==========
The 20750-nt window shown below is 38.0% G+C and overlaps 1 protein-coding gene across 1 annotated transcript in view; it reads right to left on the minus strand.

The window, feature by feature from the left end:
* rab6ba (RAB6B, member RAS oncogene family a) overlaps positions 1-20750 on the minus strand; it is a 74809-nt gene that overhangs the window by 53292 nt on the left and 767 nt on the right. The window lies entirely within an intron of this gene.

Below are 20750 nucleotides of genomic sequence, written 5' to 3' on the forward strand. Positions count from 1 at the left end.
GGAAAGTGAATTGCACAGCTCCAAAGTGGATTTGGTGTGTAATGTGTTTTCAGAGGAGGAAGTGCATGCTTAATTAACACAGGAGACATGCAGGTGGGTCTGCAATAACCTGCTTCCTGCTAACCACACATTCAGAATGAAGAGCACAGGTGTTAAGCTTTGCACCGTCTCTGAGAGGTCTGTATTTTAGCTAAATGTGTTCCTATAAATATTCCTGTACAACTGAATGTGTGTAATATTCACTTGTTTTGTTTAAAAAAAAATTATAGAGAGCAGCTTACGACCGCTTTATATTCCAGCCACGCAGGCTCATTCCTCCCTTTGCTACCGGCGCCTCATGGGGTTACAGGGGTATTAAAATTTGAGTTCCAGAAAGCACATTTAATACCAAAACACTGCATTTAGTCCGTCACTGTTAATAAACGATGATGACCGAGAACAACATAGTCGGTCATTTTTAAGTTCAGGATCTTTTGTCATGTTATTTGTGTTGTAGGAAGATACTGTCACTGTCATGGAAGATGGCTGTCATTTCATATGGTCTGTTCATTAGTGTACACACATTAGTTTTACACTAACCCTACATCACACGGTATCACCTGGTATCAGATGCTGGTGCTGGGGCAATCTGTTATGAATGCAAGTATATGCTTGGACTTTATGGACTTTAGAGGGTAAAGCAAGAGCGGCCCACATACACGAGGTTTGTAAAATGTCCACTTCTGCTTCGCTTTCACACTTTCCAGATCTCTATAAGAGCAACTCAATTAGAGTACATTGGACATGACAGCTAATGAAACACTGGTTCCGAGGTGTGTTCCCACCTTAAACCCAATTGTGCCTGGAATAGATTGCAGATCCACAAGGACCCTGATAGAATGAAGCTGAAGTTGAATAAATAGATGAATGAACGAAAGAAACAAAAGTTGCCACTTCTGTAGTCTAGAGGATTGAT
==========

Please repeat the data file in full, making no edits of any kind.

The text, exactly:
The 20750-nt window shown below is 38.0% G+C and overlaps 1 protein-coding gene across 1 annotated transcript in view; it reads right to left on the minus strand.

The window, feature by feature from the left end:
* rab6ba (RAB6B, member RAS oncogene family a) overlaps positions 1-20750 on the minus strand; it is a 74809-nt gene that overhangs the window by 53292 nt on the left and 767 nt on the right. The window lies entirely within an intron of this gene.

Below are 20750 nucleotides of genomic sequence, written 5' to 3' on the forward strand. Positions count from 1 at the left end.
GGAAAGTGAATTGCACAGCTCCAAAGTGGATTTGGTGTGTAATGTGTTTTCAGAGGAGGAAGTGCATGCTTAATTAACACAGGAGACATGCAGGTGGGTCTGCAATAACCTGCTTCCTGCTAACCACACATTCAGAATGAAGAGCACAGGTGTTAAGCTTTGCACCGTCTCTGAGAGGTCTGTATTTTAGCTAAATGTGTTCCTATAAATATTCCTGTACAACTGAATGTGTGTAATATTCACTTGTTTTGTTTAAAAAAAAATTATAGAGAGCAGCTTACGACCGCTTTATATTCCAGCCACGCAGGCTCATTCCTCCCTTTGCTACCGGCGCCTCATGGGGTTACAGGGGTATTAAAATTTGAGTTCCAGAAAGCACATTTAATACCAAAACACTGCATTTAGTCCGTCACTGTTAATAAACGATGATGACCGAGAACAACATAGTCGGTCATTTTTAAGTTCAGGATCTTTTGTCATGTTATTTGTGTTGTAGGAAGATACTGTCACTGTCATGGAAGATGGCTGTCATTTCATATGGTCTGTTCATTAGTGTACACACATTAGTTTTACACTAACCCTACATCACACGGTATCACCTGGTATCAGATGCTGGTGCTGGGGCAATCTGTTATGAATGCAAGTATATGCTTGGACTTTATGGACTTTAGAGGGTAAAGCAAGAGCGGCCCACATACACGAGGTTTGTAAAATGTCCACTTCTGCTTCGCTTTCACACTTTCCAGATCTCTATAAGAGCAACTCAATTAGAGTACATTGGACATGACAGCTAATGAAACACTGGTTCCGAGGTGTGTTCCCACCTTAAACCCAATTGTGCCTGGAATAGATTGCAGATCCACAAGGACCCTGATAGAATGAAGCTGAAGTTGAATAAATAGATGAATGAACGAAAGAAACAAAAGTTGCCACTTCTGTAGTCTAGAGGATTGAT